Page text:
Archive for November 2006

Write-Offs: 11.30.06

$$$ A “nice, normal girl” needs a date, would like to mention that “if you’re an investment banker, that’s hot, but please don’t be one who spends ALL his money on coke,” some, okay. [Craigslist]
$$$ Long Licenses to Kill [Long Or Short Capital]
$$$Peter Rojas, ‘Stripped by Lindsay Campbell [WallStrip]

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  • 30 Nov 2006 at 5:23 PM
  • News Corp

Was Ross Levinsohn Fired For Raising His Own Fund?

Everything we’ve heard until now about the departure of Ross Levinsohn, from News Corp implied that the man who put together the deal to scoop up MySpace left voluntarily, to pursue other interests—perhaps to go work at a start-up of some sort. Sure his resignation was sudden and unexpected. But there was no indication of anything but good will on everyone’s part. In fact, Business Week’s story, “Why Ross Levinsohn left” reported “The company bid Ross Levinsohn a warm farewell and even suggested that a partnership with his new venture may be possible.”
This interview at D7TV with Red Herring‘sTony Perkins, however, has us looking to Levinsohn’s departure in a new light. According to Perkins, Levinsohn was forced out when News Corp discovered that Levinsohn was raising money to start his own venture fund.
Here’s what Perkins tells the D7TV interviewer: “He got raising money for another deal. So the chief operating officer Peter Chernin, who works for Rupert as his right hand man—when his kids aren’t running the place, called Ross into his office and said, ‘Is this true, that you’re raising this half a billion dollar roll-up fund?…And he [Chernin] goes, ‘Are you either in or your out?’ And he [Levinsohn] said, ‘Well, I guess I’m out.”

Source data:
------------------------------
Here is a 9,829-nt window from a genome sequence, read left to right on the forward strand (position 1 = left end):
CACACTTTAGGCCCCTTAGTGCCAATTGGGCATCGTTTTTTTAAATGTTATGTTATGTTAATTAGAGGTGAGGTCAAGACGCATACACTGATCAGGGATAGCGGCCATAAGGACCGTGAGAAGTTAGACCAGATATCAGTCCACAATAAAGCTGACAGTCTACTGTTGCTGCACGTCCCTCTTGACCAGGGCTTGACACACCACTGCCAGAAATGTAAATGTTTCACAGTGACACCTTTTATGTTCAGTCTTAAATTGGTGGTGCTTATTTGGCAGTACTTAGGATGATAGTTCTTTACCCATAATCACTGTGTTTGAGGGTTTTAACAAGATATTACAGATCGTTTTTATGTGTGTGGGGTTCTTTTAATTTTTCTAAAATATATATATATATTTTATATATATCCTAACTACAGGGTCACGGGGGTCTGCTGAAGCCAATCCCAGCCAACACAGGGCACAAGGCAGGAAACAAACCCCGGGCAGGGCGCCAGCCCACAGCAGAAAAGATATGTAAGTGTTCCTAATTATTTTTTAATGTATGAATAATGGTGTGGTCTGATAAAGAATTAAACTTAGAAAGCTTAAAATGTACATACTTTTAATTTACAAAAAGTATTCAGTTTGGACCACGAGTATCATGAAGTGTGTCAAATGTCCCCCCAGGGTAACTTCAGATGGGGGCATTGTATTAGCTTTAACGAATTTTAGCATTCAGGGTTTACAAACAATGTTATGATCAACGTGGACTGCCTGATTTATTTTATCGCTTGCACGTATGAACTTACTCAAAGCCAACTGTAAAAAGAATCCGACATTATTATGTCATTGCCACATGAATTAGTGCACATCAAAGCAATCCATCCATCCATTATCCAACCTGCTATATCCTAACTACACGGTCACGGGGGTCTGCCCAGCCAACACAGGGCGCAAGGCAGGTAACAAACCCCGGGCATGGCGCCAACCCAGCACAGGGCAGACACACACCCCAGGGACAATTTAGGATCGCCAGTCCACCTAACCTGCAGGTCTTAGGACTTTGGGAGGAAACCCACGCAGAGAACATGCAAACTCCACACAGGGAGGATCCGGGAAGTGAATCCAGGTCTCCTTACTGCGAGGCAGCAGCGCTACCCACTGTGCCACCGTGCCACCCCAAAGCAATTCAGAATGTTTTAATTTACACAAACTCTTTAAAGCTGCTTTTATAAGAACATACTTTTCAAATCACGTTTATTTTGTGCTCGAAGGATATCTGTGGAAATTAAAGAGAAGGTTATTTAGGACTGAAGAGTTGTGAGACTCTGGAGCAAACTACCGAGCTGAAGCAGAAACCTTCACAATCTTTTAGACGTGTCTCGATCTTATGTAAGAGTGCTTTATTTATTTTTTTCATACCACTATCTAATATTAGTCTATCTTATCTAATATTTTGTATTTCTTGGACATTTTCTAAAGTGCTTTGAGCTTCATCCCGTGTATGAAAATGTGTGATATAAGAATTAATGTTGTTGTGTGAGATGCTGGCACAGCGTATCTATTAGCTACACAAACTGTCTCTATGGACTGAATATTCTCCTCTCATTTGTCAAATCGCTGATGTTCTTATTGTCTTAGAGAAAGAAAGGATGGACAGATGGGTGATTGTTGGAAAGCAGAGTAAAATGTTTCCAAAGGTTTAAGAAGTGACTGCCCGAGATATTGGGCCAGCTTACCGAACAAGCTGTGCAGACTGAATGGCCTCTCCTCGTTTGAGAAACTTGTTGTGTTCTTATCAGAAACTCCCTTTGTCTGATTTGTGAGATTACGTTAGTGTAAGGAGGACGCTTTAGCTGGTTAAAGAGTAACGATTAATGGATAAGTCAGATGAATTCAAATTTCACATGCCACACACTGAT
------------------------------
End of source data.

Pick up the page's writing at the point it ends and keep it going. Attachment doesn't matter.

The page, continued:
Now the interview takes place at a party, and is very informal, so maybe we shouldn’t take it too seriously. But Perkins seems very confident with his statement.
Perkins Interview [ via Paul Kedrosky]

Planespotting: This All Looks Pretty Legit. Or Does It?

planespotting.jpgBarry Diller: Princess Juliana Int’l to Francis S Gabreski on his Raytheon Hawker 800
Donald Trump: La Guardia to Los Angeles Int’l on his Boeing 727-100
Warren Buffett: Naples Municipal to Point Salines Int’l on his Cessna 560 Citation 5

CNBC.Com Re-Launch Countdown: 4 Days Left!

cnbcdotcom.jpg The liberation of CNBC’s web presence from the shackles of Microsoft is almost upon us. The new site is scheduled to launch on Monday, December 4. The site has a very, very dull preview running right now, and invites you to register for, well, it’s not exactly clear what you’re supposed to register for.
Okay. We know you’re excited about this. But you really will have to wait until Monday to see it.

Wall Street Warriors, Episode 5: Postmortem